Dogma - D+
Viewed November 13, 1999 at Lincoln Square

I like the basic idea behind Dogma, making a comic book movie out of the arcania of Catholic doctrine. The problem is that it requires a director with awesome visual imagination, and instead it's made by Kevin "Point and Shoot" Smith[1]. To make matters worse, Smith has also misplaced his talent for writing; Dogma consists of nothing more of long and extraordinarily dull expository monologues that ramble on about minutae of faith. Naturally, with dialogue that putrid, the acting suffers. With the exception of Alanis Morrisette, Chris Rock and Janeane Garofalo[2], the actors struggle to inject any feeling into any of Smith's arid discurses. The significant presence of Jason Mewes' Jay[3] and Kevin Smith's mugathon turn as Silent Bob does not help. The Catholic League is protesting the film for all the wrong reasons; they should be protesting because Dogma will bore the faith out of Catholics, not because of its irreverence toward Catholic traditions.

[1]For someone who claims to be such a giant fan of comic books, Smith's total lack of visual imagination is astounding. It makes you wonder if his true love is old-time radio.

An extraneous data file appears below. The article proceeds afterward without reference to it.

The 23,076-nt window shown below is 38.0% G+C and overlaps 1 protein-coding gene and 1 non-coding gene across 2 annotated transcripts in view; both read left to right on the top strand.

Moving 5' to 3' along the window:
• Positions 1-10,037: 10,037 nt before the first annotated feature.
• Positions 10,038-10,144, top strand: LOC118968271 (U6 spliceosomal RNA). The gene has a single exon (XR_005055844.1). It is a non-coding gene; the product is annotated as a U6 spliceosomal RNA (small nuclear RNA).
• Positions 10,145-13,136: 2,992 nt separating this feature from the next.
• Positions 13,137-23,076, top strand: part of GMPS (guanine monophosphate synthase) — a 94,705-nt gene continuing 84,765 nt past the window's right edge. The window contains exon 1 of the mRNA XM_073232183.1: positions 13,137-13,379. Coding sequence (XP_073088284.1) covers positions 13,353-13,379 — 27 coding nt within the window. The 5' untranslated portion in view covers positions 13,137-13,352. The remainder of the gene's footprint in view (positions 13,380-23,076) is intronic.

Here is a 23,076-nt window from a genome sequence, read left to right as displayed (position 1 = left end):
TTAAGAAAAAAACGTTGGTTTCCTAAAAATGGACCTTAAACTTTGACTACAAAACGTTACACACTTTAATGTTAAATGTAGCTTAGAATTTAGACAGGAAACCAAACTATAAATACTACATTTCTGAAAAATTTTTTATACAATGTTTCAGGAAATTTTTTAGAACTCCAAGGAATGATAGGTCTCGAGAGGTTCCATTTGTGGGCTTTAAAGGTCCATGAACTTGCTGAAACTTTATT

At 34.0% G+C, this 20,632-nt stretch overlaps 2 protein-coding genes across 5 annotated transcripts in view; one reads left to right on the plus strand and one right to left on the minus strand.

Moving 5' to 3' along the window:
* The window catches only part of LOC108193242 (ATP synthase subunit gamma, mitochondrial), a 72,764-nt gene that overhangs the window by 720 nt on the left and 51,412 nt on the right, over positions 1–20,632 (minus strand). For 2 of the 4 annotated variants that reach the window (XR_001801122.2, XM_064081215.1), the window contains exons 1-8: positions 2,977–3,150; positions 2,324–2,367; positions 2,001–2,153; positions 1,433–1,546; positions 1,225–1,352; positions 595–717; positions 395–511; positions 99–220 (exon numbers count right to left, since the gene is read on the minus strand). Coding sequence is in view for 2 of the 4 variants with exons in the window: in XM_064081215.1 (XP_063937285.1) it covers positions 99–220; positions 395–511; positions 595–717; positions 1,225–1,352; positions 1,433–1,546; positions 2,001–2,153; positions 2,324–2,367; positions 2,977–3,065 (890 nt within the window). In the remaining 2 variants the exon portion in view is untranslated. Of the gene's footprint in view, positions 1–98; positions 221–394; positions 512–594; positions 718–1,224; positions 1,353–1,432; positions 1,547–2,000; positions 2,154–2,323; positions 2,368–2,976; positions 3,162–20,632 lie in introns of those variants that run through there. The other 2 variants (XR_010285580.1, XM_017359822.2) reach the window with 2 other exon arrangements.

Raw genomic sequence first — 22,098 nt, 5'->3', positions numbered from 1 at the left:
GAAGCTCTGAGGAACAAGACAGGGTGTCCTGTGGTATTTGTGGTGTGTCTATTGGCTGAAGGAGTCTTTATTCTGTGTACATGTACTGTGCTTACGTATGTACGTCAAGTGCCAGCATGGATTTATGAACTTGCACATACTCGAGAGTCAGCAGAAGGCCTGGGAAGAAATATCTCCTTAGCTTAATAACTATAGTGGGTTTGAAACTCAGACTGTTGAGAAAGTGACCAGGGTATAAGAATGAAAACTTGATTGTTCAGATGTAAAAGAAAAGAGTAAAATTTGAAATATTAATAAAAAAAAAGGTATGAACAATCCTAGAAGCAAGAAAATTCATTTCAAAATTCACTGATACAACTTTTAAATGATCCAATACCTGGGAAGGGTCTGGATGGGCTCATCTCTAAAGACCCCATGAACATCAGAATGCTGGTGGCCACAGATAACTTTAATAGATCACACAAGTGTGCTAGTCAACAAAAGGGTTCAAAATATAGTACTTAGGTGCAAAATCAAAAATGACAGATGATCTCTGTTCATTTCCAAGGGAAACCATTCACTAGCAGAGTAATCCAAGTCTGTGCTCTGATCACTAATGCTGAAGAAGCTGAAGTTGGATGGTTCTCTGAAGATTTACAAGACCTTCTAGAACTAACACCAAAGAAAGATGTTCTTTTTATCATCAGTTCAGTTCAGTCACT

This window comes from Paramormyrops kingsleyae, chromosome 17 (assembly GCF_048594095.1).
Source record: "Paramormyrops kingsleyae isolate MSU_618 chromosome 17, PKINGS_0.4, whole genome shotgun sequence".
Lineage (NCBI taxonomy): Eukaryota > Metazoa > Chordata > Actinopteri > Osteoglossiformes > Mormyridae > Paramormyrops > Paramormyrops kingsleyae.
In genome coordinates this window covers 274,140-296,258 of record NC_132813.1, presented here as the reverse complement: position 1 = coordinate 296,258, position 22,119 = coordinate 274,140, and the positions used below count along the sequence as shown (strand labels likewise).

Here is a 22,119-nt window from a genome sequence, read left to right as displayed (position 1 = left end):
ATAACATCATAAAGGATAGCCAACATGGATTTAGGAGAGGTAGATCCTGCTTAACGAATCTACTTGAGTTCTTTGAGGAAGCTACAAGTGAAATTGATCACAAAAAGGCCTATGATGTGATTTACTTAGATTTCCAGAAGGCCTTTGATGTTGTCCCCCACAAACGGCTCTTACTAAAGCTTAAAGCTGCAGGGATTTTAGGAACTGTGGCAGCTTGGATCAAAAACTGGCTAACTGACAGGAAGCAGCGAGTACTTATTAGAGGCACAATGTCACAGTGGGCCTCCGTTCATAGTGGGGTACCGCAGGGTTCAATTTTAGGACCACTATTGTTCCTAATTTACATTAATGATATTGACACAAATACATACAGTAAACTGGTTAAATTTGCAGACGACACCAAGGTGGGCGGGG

[2]I don't care for Morrisette's music, but her work here as an eccentric child-woman God shows she has promise as an actress. She does have the unfair advantage of not having to say any of Smith's undeliverable dialogue. Rock and Garofalo (who has a very short cameo at the beginning) fare better than costars Alan Rickman, whose dyspeptic demeanor has never seemed so unintentionally approriate, and Linda Fiorentino since Rock and Garofalo have such distinctive delivery that even the Deadly Prose (sounds like a good supervillain, doesn't it?) can't defeat them.
[3]Can anyone think of a more irritating character in recent American movies not played by Pauly Shore than Jay?